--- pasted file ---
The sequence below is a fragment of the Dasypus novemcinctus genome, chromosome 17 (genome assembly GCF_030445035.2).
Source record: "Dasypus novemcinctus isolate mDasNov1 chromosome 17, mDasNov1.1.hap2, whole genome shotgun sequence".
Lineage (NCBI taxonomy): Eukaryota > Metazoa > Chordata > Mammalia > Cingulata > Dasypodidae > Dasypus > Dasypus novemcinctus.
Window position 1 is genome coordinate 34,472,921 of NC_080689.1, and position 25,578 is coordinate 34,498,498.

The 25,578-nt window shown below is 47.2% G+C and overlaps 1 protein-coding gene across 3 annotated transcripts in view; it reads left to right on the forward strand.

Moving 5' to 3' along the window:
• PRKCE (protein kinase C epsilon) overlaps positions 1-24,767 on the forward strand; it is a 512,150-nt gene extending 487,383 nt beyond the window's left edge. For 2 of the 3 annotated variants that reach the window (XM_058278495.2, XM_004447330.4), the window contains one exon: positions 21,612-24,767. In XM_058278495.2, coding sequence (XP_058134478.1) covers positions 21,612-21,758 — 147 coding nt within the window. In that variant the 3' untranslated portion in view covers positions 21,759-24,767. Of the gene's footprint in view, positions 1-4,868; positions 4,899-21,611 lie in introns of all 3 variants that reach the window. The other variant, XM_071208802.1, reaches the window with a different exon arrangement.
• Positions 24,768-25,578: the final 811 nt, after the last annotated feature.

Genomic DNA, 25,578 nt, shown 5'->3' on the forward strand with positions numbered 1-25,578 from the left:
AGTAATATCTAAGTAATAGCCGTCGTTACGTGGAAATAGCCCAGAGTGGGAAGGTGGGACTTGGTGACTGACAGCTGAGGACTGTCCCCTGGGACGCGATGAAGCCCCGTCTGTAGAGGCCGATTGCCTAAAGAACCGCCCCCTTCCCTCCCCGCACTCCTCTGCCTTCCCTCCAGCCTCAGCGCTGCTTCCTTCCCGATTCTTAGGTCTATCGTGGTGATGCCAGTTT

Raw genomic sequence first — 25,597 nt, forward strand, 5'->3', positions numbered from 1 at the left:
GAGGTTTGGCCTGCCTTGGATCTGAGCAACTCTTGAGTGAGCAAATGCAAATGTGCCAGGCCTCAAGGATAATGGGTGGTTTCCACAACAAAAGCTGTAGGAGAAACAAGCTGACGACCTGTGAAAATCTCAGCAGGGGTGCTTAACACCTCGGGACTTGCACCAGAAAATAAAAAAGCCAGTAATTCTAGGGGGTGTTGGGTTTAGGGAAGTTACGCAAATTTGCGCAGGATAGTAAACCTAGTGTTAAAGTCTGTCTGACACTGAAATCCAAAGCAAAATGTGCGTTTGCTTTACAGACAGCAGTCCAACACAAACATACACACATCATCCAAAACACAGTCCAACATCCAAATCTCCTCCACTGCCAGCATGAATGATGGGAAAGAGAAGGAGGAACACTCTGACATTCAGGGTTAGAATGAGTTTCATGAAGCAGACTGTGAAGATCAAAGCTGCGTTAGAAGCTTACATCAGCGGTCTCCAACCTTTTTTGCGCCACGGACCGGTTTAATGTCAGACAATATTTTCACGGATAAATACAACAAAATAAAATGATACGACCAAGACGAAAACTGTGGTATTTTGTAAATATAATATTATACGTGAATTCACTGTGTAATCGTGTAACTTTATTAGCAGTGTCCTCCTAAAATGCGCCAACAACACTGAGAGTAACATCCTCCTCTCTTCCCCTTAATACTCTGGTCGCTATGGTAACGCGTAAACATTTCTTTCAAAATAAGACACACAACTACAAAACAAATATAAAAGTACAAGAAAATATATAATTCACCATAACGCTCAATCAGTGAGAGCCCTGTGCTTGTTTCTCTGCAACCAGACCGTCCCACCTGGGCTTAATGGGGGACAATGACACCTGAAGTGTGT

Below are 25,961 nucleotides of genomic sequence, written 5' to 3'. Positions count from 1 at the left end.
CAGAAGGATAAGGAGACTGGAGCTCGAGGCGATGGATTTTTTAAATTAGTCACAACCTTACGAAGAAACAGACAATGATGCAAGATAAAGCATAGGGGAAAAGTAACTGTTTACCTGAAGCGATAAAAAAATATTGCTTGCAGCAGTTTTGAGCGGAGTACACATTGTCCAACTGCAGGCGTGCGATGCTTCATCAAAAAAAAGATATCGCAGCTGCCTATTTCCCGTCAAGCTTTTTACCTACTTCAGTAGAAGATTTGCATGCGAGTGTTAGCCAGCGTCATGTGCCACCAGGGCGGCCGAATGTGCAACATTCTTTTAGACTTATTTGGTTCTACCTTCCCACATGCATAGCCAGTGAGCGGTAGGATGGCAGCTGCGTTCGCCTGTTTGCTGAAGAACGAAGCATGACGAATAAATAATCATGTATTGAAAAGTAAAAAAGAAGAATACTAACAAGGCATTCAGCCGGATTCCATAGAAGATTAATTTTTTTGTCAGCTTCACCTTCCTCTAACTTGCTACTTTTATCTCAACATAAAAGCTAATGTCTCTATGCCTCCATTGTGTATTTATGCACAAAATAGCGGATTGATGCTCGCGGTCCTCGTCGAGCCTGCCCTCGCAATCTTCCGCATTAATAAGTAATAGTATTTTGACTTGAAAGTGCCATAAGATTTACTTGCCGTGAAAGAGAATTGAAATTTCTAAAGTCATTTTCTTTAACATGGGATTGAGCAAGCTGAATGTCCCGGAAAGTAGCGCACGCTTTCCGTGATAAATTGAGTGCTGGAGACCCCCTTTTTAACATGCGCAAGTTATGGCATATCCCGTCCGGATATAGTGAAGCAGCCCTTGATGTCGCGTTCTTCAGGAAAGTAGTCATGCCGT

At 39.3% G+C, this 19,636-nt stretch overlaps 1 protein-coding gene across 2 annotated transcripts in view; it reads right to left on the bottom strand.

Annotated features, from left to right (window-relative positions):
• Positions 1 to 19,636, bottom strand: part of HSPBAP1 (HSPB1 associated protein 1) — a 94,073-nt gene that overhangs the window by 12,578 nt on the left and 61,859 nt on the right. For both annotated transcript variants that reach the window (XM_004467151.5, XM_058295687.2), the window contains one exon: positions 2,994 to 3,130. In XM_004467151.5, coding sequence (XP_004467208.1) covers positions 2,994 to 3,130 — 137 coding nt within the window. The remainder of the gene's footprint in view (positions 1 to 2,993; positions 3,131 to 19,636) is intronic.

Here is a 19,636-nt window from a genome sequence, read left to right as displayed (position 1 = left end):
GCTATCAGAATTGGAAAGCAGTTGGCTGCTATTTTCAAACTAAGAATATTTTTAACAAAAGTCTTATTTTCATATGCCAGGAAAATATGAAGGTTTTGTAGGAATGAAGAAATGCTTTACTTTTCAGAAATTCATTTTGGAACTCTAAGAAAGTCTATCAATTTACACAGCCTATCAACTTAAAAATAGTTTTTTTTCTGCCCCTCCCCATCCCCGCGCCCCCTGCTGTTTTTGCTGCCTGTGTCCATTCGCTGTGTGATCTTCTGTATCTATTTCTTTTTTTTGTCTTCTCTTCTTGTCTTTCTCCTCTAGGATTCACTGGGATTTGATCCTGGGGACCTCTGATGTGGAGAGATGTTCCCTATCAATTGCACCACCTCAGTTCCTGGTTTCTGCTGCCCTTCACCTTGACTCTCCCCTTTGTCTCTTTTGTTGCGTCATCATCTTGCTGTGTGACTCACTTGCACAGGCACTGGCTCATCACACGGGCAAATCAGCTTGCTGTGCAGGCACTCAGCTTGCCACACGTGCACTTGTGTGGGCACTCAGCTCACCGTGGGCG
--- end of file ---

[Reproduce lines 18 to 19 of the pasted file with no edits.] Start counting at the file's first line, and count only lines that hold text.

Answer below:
Here is a 19,636-nt window from a genome sequence, read left to right as displayed (position 1 = left end):
GCTATCAGAATTGGAAAGCAGTTGGCTGCTATTTTCAAACTAAGAATATTTTTAACAAAAGTCTTATTTTCATATGCCAGGAAAATATGAAGGTTTTGTAGGAATGAAGAAATGCTTTACTTTTCAGAAATTCATTTTGGAACTCTAAGAAAGTCTATCAATTTACACAGCCTATCAACTTAAAAATAGTTTTTTTTCTGCCCCTCCCCATCCCCGCGCCCCCTGCTGTTTTTGCTGCCTGTGTCCATTCGCTGTGTGATCTTCTGTATCTATTTCTTTTTTTTGTCTTCTCTTCTTGTCTTTCTCCTCTAGGATTCACTGGGATTTGATCCTGGGGACCTCTGATGTGGAGAGATGTTCCCTATCAATTGCACCACCTCAGTTCCTGGTTTCTGCTGCCCTTCACCTTGACTCTCCCCTTTGTCTCTTTTGTTGCGTCATCATCTTGCTGTGTGACTCACTTGCACAGGCACTGGCTCATCACACGGGCAAATCAGCTTGCTGTGCAGGCACTCAGCTTGCCACACGTGCACTTGTGTGGGCACTCAGCTCACCGTGGGCG